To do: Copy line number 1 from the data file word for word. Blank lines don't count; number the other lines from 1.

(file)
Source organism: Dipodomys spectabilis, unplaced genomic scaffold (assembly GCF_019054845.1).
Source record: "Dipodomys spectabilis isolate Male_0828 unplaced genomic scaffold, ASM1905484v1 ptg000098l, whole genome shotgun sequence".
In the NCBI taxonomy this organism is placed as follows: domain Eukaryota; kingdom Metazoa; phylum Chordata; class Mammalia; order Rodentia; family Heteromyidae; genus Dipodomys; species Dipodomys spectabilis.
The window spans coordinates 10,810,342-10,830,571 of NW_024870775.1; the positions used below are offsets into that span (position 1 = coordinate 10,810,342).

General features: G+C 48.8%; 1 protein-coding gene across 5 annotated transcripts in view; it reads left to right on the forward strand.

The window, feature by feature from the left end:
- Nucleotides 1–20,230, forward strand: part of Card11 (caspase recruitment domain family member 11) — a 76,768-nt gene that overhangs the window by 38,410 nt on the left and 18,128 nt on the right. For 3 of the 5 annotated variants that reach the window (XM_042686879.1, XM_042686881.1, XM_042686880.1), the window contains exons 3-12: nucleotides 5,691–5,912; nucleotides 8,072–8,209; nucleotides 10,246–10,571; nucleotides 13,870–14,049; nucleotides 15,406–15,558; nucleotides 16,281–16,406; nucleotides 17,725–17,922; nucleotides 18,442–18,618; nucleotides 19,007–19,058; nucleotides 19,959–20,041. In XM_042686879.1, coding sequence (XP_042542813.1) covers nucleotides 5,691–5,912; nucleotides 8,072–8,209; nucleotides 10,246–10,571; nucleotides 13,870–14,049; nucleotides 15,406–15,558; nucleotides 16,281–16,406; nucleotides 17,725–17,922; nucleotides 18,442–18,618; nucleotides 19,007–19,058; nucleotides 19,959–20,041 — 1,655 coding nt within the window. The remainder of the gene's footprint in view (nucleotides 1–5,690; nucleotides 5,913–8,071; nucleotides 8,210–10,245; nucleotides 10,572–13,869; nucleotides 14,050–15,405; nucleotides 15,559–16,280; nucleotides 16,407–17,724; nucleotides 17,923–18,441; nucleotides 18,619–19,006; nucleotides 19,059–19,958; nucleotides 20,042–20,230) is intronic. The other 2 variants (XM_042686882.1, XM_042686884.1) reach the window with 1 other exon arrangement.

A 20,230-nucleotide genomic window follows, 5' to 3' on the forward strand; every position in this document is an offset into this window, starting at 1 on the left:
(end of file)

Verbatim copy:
Source organism: Dipodomys spectabilis, unplaced genomic scaffold (assembly GCF_019054845.1).